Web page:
Record sales of insulation tape, gas masks, radiation pills... Why is the executioner more afraid than the victim? Is it only this climate of collective hysteria? Or is he trembling because he anticipates the consequences of his acts? And if Iraqi oil sets the world aflame? Will this war not be the best shot in the arm that international terrorism could hope for?
They tell us that Saddam Hussein is feeding Al Qaeda’s fanatics. Is he a man to breed ravens so they can gouge out his own eyes? Islamic fundamentalists hate him. They see as satanic a country that shows Hollywood movies, where many high schools teach English, where the Muslim majority does not prevent Christians from wearing the cross on their chest and it is not very rare to see women wearing pants and audacious blouses.
There was not a single Iraqi among the terrorists who demolished New York’s twin towers. Almost all were from Saudi Arabia, the best US client in the world. Bin Laden, that villain whom the satellites tracked as he fled through the desert on horseback and who steps up each time Bush needs his services as a professional ogre, is also a Saudi.
Did you know that President Dwight D. Eisenhower said in 1953 that “preventive war” was an invention of Adolph Hitler? He added, “Frankly, I wouldn’t take seriously anyone who came to me with such a proposal.”
The United States makes and sells more weapons than any other country and is the only nation that has dropped atomic bombs on a civilian population. And it is always, by tradition, at war against someone. So who threatens universal peace? Iraq?
And is it Iraq that is not respecting the United Nations resolutions? Is Bush, who just gave international legality such a spectacular boot, respecting them? Are they being respected by Israel, the country that specializes in not recognizing UN resolutions?
Iraq has ignored 17 UN resolutions, Israel 64. Will Bush bomb his most loyal ally?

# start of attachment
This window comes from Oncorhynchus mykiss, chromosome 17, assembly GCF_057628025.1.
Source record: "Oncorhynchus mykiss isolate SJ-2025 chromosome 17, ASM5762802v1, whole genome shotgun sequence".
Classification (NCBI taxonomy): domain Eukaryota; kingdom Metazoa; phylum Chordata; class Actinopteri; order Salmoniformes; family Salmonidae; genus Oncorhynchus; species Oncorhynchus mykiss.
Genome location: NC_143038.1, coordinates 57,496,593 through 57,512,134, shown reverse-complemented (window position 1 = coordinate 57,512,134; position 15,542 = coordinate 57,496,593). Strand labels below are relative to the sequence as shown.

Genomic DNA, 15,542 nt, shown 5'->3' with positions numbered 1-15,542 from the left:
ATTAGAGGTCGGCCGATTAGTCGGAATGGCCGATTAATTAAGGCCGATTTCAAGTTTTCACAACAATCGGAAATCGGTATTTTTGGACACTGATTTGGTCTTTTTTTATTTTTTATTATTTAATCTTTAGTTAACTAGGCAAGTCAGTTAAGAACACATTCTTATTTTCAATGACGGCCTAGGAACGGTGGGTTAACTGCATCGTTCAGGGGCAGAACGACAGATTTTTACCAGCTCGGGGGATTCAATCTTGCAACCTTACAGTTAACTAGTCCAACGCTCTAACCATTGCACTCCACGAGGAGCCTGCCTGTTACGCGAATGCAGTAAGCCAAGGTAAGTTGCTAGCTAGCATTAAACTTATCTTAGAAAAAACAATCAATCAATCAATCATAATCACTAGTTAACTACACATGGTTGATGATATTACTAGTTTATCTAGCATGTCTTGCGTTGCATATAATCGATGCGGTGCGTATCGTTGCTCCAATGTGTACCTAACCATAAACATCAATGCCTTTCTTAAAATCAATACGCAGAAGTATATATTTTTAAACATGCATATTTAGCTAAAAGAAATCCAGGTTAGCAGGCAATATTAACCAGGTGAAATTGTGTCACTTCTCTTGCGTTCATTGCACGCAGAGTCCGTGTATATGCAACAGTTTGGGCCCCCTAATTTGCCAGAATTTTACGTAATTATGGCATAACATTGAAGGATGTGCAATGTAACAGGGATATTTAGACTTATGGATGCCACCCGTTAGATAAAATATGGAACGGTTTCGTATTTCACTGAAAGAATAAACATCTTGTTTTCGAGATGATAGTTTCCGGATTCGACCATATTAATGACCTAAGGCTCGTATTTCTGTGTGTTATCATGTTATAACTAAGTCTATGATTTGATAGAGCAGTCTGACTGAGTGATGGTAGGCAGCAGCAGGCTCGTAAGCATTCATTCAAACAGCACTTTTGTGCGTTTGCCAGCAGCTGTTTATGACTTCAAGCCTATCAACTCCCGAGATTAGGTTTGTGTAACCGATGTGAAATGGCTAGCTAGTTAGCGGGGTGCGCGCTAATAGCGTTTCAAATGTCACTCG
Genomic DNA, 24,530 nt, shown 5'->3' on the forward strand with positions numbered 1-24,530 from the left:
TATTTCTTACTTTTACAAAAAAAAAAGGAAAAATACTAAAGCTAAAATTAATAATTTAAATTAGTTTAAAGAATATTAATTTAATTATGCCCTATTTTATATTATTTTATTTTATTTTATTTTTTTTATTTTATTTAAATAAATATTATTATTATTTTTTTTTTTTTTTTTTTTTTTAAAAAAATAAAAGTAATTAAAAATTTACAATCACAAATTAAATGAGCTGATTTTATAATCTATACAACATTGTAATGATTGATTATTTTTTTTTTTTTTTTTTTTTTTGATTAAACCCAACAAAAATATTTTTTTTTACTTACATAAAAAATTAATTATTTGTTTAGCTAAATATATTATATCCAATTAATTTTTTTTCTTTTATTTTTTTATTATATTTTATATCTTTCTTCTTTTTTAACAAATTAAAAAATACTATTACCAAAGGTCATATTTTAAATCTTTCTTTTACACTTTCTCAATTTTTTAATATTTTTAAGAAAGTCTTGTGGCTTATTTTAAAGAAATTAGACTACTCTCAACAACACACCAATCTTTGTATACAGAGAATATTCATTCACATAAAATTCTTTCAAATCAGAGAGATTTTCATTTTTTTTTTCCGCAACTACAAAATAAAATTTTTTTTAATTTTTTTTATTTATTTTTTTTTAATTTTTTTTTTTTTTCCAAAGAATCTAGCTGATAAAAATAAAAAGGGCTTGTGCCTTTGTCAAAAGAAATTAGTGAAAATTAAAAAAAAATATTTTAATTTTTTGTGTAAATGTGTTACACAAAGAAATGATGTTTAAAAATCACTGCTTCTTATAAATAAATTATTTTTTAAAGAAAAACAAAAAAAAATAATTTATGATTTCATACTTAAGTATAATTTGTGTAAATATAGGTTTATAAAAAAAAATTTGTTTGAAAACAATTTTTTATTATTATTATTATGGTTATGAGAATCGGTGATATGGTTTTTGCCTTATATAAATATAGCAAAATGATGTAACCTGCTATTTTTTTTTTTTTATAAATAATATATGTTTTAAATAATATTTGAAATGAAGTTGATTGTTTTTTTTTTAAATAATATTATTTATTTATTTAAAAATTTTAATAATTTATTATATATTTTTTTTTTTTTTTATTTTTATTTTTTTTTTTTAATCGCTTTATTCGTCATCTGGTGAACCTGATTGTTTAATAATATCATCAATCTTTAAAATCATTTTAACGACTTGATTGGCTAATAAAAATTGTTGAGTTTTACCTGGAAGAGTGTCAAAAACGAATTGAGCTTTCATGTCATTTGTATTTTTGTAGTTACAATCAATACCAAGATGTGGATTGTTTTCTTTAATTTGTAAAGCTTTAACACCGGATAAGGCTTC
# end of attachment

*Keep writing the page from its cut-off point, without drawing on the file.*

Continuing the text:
Iraq was razed by Bush Sr.’s war in 1991 and starved by the blockade that followed. What weapons of mass destruction can this massively destroyed country be hiding?
Israel, which has been usurping Palestine lands since 1967, has a nuclear weapons arsenal that guarantees it impunity. And Pakistan, another faithful ally that is a notorious terrorist den, flaunts its nuclear warheads. But the enemy is Iraq, because it “could have” such weapons. If it did, as North Korea now claims it does, would they be so eager to attack it?
And the chemical and biological weapons? Who sold Saddam Hussein the inputs to manufacture the poisonous gases that asphyxiated the Kurds and the helicopters to spread them? Why doesn’t Bush show us the receipts?
In those years of war against Iran and against the Kurds, was Saddam less of a dictator than he is now? Even Donald Rumsfeld visited him on a friendship mission. Why are only Iraq’s Kurds such objects of compassion now, and not the much more numerous Kurds that Turkey slaughtered?
Defense Secretary Rumsfeld announced that his country will use “non-lethal gas” against Iraq. Will it be as innocuous as what Vladimir Putin used last year in the Moscow Theater, killing over a hundred hostages?
For some days the United Nations draped a curtain over Picasso’s Guernica so its unpleasant landscape would not put a damper on Colin Powell’s calls to arms.
What size curtain will be needed to hide the butchery in Iraq in accord with the blanket censorship imposed by the Pentagon on the war correspondents?
Where will the souls of Iraqi victims go? According to Reverend Billy Graham, President Bush’s religious adviser and celestial surveyor, paradise measures only 1,500 square miles. Few will be chosen. Guess which country has surely bought up almost all the admission tickets.
And one last question, borrowed from John Le Carré:
”But will people be killed, Daddy?”
”Nobody you know, darling. Just foreign people.”